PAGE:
Editorial: Legalize Internet gaming and fantasy sports in California

The Graton Resort and Casino in Roehnert Park, California. Photo from Facebook

The Los Angeles Times calls on the California Legislature to regulate online poker, not just fantasy sports, despite divisions among tribes in the state:
Betting on sports is illegal in most states, California included. Nevertheless, betting on a hand-picked group of star athletes — also known as playing “daily fantasy sports” — has become a multibillion-dollar enterprise seemingly overnight, spurred by a barrage of advertising and investments from major sports leagues. Lawmakers and attorneys general across the country are trying to decide whether to regulate fantasy sports betting or simply ban it. As usual, though, they're way behind the curve.

The smart approach is to regulate the leagues, ideally within the context of a comprehensive approach to online gaming. That way the state can protect consumers against fly-by-night sites while requiring companies to use sophisticated technology to block minors and problem gamblers, pay fees that can be used for oversight and enforcement, and guard consumers against insiders competing unfairly for jackpots, as both FanDuel and DraftKings were accused of allowing last year. None of those protections is assured online today.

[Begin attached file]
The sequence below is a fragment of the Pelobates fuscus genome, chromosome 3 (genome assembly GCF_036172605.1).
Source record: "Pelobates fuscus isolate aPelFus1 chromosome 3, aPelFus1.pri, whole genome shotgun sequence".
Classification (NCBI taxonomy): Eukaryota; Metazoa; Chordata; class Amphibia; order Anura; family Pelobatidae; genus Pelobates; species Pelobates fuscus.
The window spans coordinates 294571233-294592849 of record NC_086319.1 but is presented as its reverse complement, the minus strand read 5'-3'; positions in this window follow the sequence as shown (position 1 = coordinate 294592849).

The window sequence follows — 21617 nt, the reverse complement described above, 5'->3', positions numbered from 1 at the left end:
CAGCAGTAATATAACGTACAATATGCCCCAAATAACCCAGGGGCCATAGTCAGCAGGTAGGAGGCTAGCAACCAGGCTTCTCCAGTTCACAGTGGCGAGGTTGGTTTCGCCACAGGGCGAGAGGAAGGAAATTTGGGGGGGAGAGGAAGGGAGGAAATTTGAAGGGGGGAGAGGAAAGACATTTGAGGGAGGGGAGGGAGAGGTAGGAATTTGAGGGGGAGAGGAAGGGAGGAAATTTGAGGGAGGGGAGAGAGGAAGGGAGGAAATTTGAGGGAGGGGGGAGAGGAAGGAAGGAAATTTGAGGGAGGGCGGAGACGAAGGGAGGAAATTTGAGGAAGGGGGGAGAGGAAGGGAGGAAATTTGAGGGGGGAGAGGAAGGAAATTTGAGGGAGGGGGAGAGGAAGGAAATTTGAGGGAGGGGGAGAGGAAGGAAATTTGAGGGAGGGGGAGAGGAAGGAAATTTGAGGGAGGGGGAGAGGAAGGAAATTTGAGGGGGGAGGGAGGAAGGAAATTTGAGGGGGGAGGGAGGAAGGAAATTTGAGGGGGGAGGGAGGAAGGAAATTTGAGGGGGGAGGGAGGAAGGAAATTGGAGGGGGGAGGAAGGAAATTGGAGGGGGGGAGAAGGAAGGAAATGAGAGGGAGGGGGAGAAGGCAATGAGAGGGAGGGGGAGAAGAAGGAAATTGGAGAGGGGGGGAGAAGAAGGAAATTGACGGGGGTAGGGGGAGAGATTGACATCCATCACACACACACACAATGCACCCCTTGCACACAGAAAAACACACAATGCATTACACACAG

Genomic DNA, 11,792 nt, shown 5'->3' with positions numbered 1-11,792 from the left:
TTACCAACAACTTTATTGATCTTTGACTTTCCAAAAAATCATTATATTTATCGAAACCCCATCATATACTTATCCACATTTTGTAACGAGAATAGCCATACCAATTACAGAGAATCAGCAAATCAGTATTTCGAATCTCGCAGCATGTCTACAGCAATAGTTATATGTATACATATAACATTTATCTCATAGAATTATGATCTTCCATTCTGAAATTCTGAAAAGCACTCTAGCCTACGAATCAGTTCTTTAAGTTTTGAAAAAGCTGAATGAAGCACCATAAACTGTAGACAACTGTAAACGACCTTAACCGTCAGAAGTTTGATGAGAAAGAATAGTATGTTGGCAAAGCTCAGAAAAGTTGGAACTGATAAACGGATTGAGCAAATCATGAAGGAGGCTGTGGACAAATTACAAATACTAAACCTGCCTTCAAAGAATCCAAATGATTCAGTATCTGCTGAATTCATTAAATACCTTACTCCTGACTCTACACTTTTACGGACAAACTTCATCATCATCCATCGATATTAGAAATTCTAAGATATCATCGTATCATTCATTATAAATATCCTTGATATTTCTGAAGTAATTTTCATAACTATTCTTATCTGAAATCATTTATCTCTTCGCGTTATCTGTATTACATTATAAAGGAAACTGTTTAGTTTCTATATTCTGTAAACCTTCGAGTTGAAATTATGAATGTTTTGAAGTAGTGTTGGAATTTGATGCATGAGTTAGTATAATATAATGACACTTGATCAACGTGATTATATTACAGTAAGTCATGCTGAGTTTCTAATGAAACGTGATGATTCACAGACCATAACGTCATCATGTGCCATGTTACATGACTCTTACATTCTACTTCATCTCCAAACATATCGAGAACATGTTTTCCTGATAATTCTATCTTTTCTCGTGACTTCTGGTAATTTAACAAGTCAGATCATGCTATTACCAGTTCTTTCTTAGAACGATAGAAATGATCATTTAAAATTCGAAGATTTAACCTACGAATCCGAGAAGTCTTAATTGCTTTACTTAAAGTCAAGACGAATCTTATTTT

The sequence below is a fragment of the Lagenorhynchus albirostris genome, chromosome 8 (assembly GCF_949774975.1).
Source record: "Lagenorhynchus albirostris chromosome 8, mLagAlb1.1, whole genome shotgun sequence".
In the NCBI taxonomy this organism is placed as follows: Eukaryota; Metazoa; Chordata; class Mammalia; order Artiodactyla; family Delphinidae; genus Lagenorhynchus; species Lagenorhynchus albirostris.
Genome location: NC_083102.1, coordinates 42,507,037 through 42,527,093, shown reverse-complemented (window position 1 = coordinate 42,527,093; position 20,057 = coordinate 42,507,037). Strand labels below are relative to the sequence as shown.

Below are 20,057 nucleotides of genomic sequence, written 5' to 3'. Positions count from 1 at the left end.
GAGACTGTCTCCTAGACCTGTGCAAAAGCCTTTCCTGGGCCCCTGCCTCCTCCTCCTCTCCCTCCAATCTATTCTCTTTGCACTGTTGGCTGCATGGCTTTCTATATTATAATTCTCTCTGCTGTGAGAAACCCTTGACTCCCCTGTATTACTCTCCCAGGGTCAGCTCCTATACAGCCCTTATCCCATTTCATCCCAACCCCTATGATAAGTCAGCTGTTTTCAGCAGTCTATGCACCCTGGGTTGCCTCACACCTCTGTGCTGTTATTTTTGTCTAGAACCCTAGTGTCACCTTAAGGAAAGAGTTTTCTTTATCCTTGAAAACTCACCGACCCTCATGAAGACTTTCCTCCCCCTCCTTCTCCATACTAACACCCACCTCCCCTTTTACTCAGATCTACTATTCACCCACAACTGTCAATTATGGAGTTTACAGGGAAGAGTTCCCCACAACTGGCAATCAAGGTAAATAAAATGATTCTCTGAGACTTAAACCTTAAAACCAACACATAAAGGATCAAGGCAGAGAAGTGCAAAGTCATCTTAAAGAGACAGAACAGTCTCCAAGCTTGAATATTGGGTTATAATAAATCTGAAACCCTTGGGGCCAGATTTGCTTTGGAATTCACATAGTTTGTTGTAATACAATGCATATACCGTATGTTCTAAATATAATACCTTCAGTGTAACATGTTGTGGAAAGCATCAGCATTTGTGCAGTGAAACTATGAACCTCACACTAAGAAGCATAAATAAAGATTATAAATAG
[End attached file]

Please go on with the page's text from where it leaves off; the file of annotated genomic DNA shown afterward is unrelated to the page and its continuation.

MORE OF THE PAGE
California lawmakers have been trying for years to create this sort of framework for online poker, only to be thwarted by internecine battles among the state's licensed gaming businesses. Assemblyman Adam Gray (D-Merced) is now championing a bill to license and regulate just the daily fantasy sports operators, but his bill is likely to run the same gantlet of resistance from Indian tribes, racetracks and card clubs. The argument for setting up a safer environment for fantasy sports games applies in spades to online poker. It's time for the Legislature to stand up to the competing gambling interest groups and adopt safeguards that apply across the online gaming boards.

Get the Story:
Editorial: License and regulate all online gaming sites, not just fantasy sports (The Los Angeles Times 1/23)

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